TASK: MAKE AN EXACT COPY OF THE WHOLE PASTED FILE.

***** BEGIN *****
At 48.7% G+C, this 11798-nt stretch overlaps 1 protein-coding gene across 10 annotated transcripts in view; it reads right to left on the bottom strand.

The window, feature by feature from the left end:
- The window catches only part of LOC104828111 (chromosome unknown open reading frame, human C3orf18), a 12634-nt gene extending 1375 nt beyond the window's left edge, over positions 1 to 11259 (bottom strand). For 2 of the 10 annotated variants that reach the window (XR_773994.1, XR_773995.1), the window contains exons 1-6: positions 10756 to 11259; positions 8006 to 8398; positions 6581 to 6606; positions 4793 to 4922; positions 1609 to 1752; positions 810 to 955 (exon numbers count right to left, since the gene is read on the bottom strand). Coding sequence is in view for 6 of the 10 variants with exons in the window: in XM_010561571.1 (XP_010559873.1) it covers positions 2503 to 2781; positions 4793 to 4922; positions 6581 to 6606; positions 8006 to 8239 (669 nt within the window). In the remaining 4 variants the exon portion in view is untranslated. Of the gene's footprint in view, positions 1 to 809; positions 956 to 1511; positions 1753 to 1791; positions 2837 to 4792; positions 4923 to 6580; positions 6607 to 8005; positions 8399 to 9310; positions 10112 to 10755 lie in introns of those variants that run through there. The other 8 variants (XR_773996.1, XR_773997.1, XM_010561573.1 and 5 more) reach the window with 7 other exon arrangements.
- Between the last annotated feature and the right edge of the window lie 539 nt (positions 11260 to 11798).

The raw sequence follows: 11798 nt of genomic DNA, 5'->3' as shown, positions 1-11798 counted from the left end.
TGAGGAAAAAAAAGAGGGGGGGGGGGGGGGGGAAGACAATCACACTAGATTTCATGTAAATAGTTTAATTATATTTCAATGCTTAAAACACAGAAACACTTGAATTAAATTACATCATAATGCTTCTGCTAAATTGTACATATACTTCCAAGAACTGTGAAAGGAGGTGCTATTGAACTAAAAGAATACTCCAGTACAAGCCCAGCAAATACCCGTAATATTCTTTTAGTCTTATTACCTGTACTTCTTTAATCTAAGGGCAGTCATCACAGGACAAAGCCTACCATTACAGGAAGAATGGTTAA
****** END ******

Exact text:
At 48.7% G+C, this 11798-nt stretch overlaps 1 protein-coding gene across 10 annotated transcripts in view; it reads right to left on the bottom strand.

The window, feature by feature from the left end:
- The window catches only part of LOC104828111 (chromosome unknown open reading frame, human C3orf18), a 12634-nt gene extending 1375 nt beyond the window's left edge, over positions 1 to 11259 (bottom strand). For 2 of the 10 annotated variants that reach the window (XR_773994.1, XR_773995.1), the window contains exons 1-6: positions 10756 to 11259; positions 8006 to 8398; positions 6581 to 6606; positions 4793 to 4922; positions 1609 to 1752; positions 810 to 955 (exon numbers count right to left, since the gene is read on the bottom strand). Coding sequence is in view for 6 of the 10 variants with exons in the window: in XM_010561571.1 (XP_010559873.1) it covers positions 2503 to 2781; positions 4793 to 4922; positions 6581 to 6606; positions 8006 to 8239 (669 nt within the window). In the remaining 4 variants the exon portion in view is untranslated. Of the gene's footprint in view, positions 1 to 809; positions 956 to 1511; positions 1753 to 1791; positions 2837 to 4792; positions 4923 to 6580; positions 6607 to 8005; positions 8399 to 9310; positions 10112 to 10755 lie in introns of those variants that run through there. The other 8 variants (XR_773996.1, XR_773997.1, XM_010561573.1 and 5 more) reach the window with 7 other exon arrangements.
- Between the last annotated feature and the right edge of the window lie 539 nt (positions 11260 to 11798).

The raw sequence follows: 11798 nt of genomic DNA, 5'->3' as shown, positions 1-11798 counted from the left end.
TGAGGAAAAAAAAGAGGGGGGGGGGGGGGGGGAAGACAATCACACTAGATTTCATGTAAATAGTTTAATTATATTTCAATGCTTAAAACACAGAAACACTTGAATTAAATTACATCATAATGCTTCTGCTAAATTGTACATATACTTCCAAGAACTGTGAAAGGAGGTGCTATTGAACTAAAAGAATACTCCAGTACAAGCCCAGCAAATACCCGTAATATTCTTTTAGTCTTATTACCTGTACTTCTTTAATCTAAGGGCAGTCATCACAGGACAAAGCCTACCATTACAGGAAGAATGGTTAA